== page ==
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8.5: Eudicots

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    In eudicot stems, the vascular tissue is arranged into a ring (the vascular cylinder) that separates the ground tissue into two distinct regions. The region of ground tissue contained within the vascular cylinder is called the pith. The region of ground tissue that is between the vascular cylinder and the epidermis is called the cortex. Similar to the monocots, the primary xylem is located in the region of the vascular tissue facing the center of the stem, while the primary phloem is produced toward the exterior of the stem.

    Figure \(\PageIndex{1}\): Helianthus stem cross section

    Observe a cross section of a young Helianthus (or other eudicot) stem. Locate the epidermis, cortex, primary phloem, primary xylem, pith, and pith rays. Label these tissues in the image above.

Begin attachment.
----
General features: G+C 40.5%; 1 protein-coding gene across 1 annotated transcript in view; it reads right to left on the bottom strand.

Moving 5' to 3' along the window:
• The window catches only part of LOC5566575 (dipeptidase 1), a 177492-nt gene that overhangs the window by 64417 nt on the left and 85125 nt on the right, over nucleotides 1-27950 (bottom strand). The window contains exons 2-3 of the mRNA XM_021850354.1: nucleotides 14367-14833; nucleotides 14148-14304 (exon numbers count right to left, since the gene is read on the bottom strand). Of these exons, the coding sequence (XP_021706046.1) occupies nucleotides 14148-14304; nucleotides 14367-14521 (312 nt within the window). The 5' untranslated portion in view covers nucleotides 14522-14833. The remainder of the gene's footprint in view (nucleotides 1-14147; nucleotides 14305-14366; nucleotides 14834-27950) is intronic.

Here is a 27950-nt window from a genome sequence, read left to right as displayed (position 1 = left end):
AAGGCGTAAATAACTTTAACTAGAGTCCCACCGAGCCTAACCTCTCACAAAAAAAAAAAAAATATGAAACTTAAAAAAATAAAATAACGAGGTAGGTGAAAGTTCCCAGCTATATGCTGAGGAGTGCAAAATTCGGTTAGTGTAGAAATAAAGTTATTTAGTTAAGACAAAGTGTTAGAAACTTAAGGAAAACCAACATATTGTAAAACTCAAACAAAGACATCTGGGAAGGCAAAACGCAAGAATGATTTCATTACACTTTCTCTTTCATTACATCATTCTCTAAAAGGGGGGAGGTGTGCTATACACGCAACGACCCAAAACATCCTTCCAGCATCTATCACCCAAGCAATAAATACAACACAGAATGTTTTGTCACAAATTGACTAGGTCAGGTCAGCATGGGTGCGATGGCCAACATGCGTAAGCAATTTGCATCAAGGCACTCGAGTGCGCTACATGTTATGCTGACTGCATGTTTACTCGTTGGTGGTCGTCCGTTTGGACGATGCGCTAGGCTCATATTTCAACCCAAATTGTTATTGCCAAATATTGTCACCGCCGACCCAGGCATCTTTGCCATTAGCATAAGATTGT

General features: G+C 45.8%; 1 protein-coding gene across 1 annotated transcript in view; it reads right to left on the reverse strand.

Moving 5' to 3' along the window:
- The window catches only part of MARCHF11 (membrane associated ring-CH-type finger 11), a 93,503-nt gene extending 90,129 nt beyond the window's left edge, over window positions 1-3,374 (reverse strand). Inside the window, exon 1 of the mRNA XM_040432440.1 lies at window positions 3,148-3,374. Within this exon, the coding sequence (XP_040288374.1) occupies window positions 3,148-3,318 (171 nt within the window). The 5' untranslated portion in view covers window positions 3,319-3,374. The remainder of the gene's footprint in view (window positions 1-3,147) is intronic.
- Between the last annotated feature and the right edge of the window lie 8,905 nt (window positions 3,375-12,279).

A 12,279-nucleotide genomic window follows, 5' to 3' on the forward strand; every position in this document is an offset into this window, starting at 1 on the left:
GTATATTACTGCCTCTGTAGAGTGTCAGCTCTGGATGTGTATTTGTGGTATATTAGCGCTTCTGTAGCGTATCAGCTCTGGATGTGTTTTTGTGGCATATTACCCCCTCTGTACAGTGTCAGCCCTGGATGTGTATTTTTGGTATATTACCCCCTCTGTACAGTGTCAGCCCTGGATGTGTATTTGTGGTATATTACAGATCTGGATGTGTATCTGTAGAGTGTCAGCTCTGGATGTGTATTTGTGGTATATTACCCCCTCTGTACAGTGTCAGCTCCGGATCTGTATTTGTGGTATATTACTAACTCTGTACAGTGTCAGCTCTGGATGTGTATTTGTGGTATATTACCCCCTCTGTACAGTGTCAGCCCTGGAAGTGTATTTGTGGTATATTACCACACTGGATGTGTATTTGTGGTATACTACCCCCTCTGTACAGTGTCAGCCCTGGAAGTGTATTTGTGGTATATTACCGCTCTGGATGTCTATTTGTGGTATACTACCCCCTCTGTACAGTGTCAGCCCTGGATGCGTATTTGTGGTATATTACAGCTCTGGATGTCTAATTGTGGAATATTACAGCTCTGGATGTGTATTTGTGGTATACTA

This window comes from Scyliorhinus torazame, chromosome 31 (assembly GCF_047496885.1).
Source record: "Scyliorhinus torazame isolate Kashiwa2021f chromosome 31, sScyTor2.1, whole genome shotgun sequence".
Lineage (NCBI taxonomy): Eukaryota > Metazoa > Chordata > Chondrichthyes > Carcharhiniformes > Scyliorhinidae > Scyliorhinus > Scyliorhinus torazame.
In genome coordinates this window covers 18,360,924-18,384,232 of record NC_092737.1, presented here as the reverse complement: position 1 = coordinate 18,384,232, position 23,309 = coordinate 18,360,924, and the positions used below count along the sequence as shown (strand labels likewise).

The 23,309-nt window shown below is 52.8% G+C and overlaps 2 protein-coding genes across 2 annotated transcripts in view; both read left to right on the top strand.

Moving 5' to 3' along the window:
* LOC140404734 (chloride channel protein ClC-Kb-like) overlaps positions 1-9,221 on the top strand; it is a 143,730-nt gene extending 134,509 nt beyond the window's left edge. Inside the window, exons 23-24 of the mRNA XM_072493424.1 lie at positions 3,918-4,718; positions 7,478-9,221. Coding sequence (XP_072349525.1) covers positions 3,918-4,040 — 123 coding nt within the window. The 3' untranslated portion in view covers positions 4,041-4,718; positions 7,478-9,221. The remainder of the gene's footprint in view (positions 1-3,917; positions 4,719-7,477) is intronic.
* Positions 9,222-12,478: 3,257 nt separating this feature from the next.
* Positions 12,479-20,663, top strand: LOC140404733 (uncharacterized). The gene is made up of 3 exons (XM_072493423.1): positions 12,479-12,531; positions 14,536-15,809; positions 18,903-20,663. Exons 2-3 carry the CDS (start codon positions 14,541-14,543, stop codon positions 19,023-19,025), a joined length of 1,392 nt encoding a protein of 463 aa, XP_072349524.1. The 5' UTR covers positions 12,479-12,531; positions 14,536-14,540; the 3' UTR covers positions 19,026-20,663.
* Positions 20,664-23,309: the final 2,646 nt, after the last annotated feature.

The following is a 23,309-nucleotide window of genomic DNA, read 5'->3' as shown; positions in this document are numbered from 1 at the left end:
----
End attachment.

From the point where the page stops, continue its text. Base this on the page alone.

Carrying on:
What cell types (-enchymas) can you identify in the Tilia cross section? Which tissue(s) do you find each cell type in?

    This image shows the epidermis and cortex of a young Tilia stem in primary growth. The epidermis is the outermost layer of cells and it is covered in a thin layer of wax, the cuticle. Just inside the epidermis is the cortex. Because this is from a young, growing stem, the outer cortex is full of collenchyma cells.

    Figure \(\PageIndex{2}\): Close up of Tilia cortex and epidermis

    In the image on the right, label the cuticle, epidermis, cortex, a collenchyma cell, and a parenchyma cell.

    Why would the stem be covered in wax?

    Contributors and Attributions

    This page titled 8.5: Eudicots is shared under a CC BY-NC 4.0 license and was authored, remixed, and/or curated by Maria Morrow (ASCCC Open Educational Resources Initiative) .

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